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The Roots Of... My Bloody Valentine

By NME Blog

Posted on 31 Jan 13

 
 

In 'The Roots Of...' we take a band, pull apart the threads that make them who they are and build a Spotify playlist from their influences...


This week, to mark the long-awaited return of My Bloody Valentine to the live stage and their (hopefully) imminent comeback album, we look back at the sounds that shaped them.




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The usual story for a truly great band is that they start out amazing and end up a bit rubbish. Well, with My Bloody Valentine the opposite is true. Formed in Dublin 29 years ago – no, really – by American-born Kevin Shields and his friend and drummer Colm O'Ciosoig, their first three years were spent as a fairly uninspiring garage rock outfit a little too over-influenced by The Birthday Party. They dipped a toe or two into bowl-cut, fuzzed-up indie-pop around 1987, but it was still pretty tepid fare. Then, having ditched their original lead singer for Bilinda Butcher’s whispered sighs and signed to Creation Records, they, basically, went mental, becoming a roaring, raging, monster of a band. In late 1991 they produced the still-shocking Loveless without which there is no Radiohead, no Smashing Pumpkins, no Mogwai, no Nine Inch Nails, no Iceage, no Deerhunter, no, well, you get the point. “Pure noise and pure melody,” as Shields explained later. “The after effects of experimenting with too much ecstasy…” But what got them there?




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Canon Feeder

As a kid listening to the radio at home Kevin Shields was struck by two things, glam and punk. It was when he first heard The Ramones that the future sonic-adventurer realised the guitar could be more than a melodic cosh, it could also be, in his words, “a noise generator”. Sonic Youth consciously joined the dots between the late 60s garage punk of The Stooges and their own new wave of experimentalism, while Husker Du and, later, Dinosaur Jr worked on the perfect blend of noise and melody.

Dream Melodies

There is a moment in My Bloody Valentine shows, during 'You Made Me Realise', where they physically assault the crowd with melody-free white noise until everyone in the room is, in Shields’ words, “fully and utterly done”. Sometimes it might take 40 minutes. In 1975 Lou Reed’s 'Metal Machine Music' (“the ultimate anti-music noise”) had stretched a similar idea over 64 minutes. Listen hard enough though and, eventually, your brain will invent its own melodies, as it will deep within the cavernous hollows of American composer Maryanne Amacher’s work.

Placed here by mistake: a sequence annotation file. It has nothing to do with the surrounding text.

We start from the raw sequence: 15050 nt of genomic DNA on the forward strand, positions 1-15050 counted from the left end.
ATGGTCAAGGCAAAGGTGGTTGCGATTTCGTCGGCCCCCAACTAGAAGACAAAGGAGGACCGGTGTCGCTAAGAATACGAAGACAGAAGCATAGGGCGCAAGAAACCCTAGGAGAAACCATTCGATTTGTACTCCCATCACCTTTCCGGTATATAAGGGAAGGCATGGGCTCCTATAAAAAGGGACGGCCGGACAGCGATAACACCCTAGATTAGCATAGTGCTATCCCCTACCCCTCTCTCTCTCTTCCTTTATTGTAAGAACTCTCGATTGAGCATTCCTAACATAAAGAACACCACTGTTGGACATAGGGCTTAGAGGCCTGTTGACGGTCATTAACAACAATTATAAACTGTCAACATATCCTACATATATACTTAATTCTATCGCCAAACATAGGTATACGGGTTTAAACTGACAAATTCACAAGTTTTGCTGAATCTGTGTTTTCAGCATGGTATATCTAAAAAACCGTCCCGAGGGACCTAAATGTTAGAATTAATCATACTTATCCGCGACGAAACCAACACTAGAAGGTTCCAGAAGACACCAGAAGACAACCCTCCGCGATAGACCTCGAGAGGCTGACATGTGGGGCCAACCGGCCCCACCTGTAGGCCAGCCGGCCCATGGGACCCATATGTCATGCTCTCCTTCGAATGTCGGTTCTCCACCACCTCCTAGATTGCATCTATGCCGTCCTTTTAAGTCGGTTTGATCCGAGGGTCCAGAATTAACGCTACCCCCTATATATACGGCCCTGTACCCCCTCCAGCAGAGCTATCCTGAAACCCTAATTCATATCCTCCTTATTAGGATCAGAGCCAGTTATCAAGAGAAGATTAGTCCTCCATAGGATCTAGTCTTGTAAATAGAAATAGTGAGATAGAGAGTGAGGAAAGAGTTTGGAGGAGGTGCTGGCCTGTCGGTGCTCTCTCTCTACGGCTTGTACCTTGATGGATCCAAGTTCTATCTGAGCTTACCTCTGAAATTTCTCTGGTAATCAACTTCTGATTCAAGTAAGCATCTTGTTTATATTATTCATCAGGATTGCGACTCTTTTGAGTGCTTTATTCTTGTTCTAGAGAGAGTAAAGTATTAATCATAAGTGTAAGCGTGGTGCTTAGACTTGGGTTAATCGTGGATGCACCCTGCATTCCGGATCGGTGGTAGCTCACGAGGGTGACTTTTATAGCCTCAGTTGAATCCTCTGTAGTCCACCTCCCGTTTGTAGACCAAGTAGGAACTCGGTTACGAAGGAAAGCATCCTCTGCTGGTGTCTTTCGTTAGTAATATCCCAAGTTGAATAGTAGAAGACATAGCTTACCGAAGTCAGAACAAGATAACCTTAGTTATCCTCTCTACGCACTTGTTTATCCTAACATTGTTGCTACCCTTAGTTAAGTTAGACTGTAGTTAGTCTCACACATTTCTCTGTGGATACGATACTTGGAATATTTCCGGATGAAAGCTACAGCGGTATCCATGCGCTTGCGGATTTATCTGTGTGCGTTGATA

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Psyched Up

You can divine elements of My Bloody Valentine in bands like primitive psychedelicists The Seeds, jangle superheroes The Byrds, baroque legends The United States of America and even the super-slick freak-pop soul of The Fifth Dimension. It is to our eternal benefit that the UK’s relatively lenient attitude to squat and dole culture during the early 1980s gave a band like My Bloody Valentine the free time to experiment and soak up such a huge amount of revolutionary music.

Indie Beginning

In the UK, the early 80s indie scene was a peculiarly inventive place. You can hear pre-echoes of MBV in the wordless swirl of The Cocteau Twins, the shambling proto-pop of The Pastels and Jesus and Mary Chain’s feedback crowned howl. But at the same time Shields was out clubbing with the Creation Records crew – a fearsomely hardcore bunch, taking in acid house, hip hop and a burgeoning breakbeat culture that would, some years later, directly influence the proposed follow-up to Loveless, a “jungle” inspired LP that, sadly, was never released. Maybe now, finally, the world is ready?







More from 'The Roots Of...'


The Roots Of... The Libertines
The Roots Of... Nirvana
The Roots Of... The Smiths
The Roots Of... The Killers

 
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